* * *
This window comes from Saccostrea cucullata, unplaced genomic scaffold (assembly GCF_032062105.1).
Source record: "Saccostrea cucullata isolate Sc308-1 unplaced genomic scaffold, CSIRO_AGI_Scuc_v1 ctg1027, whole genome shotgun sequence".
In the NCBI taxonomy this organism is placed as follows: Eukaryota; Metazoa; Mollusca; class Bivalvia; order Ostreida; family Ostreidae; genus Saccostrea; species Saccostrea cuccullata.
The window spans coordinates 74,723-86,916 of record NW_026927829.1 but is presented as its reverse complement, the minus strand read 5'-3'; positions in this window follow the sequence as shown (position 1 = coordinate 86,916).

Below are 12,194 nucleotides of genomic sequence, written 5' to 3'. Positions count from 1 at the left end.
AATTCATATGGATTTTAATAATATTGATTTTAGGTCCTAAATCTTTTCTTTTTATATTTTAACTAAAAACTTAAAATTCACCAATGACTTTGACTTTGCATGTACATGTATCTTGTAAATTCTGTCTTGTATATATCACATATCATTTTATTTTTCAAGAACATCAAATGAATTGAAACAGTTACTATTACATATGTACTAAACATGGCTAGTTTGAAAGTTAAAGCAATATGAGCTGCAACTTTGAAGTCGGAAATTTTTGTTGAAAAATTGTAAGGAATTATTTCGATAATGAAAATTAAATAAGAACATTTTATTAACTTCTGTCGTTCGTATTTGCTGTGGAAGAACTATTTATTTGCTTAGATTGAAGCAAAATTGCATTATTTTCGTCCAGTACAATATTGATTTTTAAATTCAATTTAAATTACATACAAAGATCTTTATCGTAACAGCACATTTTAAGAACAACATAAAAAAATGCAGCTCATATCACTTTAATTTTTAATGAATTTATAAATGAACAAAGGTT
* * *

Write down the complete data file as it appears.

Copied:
This window comes from Saccostrea cucullata, unplaced genomic scaffold (assembly GCF_032062105.1).
Source record: "Saccostrea cucullata isolate Sc308-1 unplaced genomic scaffold, CSIRO_AGI_Scuc_v1 ctg1027, whole genome shotgun sequence".
In the NCBI taxonomy this organism is placed as follows: Eukaryota; Metazoa; Mollusca; class Bivalvia; order Ostreida; family Ostreidae; genus Saccostrea; species Saccostrea cuccullata.
The window spans coordinates 74,723-86,916 of record NW_026927829.1 but is presented as its reverse complement, the minus strand read 5'-3'; positions in this window follow the sequence as shown (position 1 = coordinate 86,916).

Below are 12,194 nucleotides of genomic sequence, written 5' to 3'. Positions count from 1 at the left end.
AATTCATATGGATTTTAATAATATTGATTTTAGGTCCTAAATCTTTTCTTTTTATATTTTAACTAAAAACTTAAAATTCACCAATGACTTTGACTTTGCATGTACATGTATCTTGTAAATTCTGTCTTGTATATATCACATATCATTTTATTTTTCAAGAACATCAAATGAATTGAAACAGTTACTATTACATATGTACTAAACATGGCTAGTTTGAAAGTTAAAGCAATATGAGCTGCAACTTTGAAGTCGGAAATTTTTGTTGAAAAATTGTAAGGAATTATTTCGATAATGAAAATTAAATAAGAACATTTTATTAACTTCTGTCGTTCGTATTTGCTGTGGAAGAACTATTTATTTGCTTAGATTGAAGCAAAATTGCATTATTTTCGTCCAGTACAATATTGATTTTTAAATTCAATTTAAATTACATACAAAGATCTTTATCGTAACAGCACATTTTAAGAACAACATAAAAAAATGCAGCTCATATCACTTTAATTTTTAATGAATTTATAAATGAACAAAGGTT